Knee replacement surgery can give people their mobility back and allow them to live without pain, but sometimes, after several years, knee replacements can fail, resulting in more pain and reduced mobility. When that happens, the solution is often revision surgery, which removes some or all of the original implant and replaces it with a new one. It’s a complex procedure that can be further complicated by damage to the surrounding bone, which makes it a challenge to fix the new implant in place.

GMK Revision

Medacta International has used 3D printing to develop a solution to the problem of damaged bone. The company’s 3DMetal Tibial Cones, which were recently given FDA clearance, are meant to provide structural support wherever there is bone deficiency, allowing the new implant to be firmly fixed in place. They’re indicated for use with Medacta’s other knee products, particularly its GMK Revision and GMK Hinge Knee systems, as well as the GMK tibial extension stems and offset. Recently, the first surgeries to use the technology were performed by Kevin Hardt, MD and David Manning, MD of the Northwestern University Feinberg School of Medicine in Chicago and Dragan Jeremic, MD of St. Vincenz Krankenhaus Brakel in Brakel, Germany.

“Medacta’s 3DMetal Tibial Cones recreate a proximal structural foundation for the intended revision implant by achieving proximal fixation and force transmission in the remaining host bone,” said Dr. Manning.

Dr. Manning, a knee revision specialist, also designed the 3DMetal Tibial Cones.

“The instrumentation was straightforward to use and complementary to my typical revision workflow,” said Dr. Hardt. “I was impressed with the surgical press fit of the implant.”

3DMetal was created by Medacta and is a 3D printed advanced biomaterial that can connect directly to natural bone thanks to an interconnecting pore structure that is similar to cancellous bone. The material’s ability to integrate with existing bone greatly expands surgeons’ abilities in difficult knee revision surgeries, allowing them to firmly connect new implants even if there is complex damage.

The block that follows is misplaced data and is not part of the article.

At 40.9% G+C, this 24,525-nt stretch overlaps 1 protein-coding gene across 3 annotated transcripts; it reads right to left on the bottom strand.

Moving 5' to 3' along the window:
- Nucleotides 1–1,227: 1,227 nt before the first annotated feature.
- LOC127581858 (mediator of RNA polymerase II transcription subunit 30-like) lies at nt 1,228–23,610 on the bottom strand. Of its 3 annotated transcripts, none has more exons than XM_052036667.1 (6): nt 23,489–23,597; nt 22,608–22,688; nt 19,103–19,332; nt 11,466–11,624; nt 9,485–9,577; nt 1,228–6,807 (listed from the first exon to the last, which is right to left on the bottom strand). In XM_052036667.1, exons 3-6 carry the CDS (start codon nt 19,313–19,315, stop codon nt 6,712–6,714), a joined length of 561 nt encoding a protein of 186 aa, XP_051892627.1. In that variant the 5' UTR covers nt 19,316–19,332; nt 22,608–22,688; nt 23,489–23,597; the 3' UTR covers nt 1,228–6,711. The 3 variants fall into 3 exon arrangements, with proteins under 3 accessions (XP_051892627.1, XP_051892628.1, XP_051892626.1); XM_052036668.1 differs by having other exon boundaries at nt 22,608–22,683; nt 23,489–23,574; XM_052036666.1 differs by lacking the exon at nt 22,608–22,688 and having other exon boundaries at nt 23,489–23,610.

“I am very satisfied with this new implant and the result,” said Dr. Jeremic. “From now on, this will be an excellent option for my patients.”

Medacta, which is headquartered in Switzerland, was founded in 1999 for the purpose of developing innovative solutions for people needing joint replacement and spinal surgery. It now has an office in Chicago and has developed a large portfolio of solutions for the spine, knees, hips and shoulders. Medacta is one of a growing number of companies using 3D printing to create materials that integrate better with the body than traditional materials do, that fit better, and that are overall more comfortable and lead to better surgical outcomes.

“It is Medacta’s mission to be a partner for our surgeons, even in the most challenging scenarios,” said Francesco Siccardi, Executive Vice President of Medacta International. “With our innovative 3DMetal technology, we have extended the range of advanced solutions for our surgeons and we will continue to do so in the future.”

Medacta will formally launch its 3DMetal Tibial Cones in the US at the American Academy of Orthopaedic Surgeons Annual Meeting in March of 2018.

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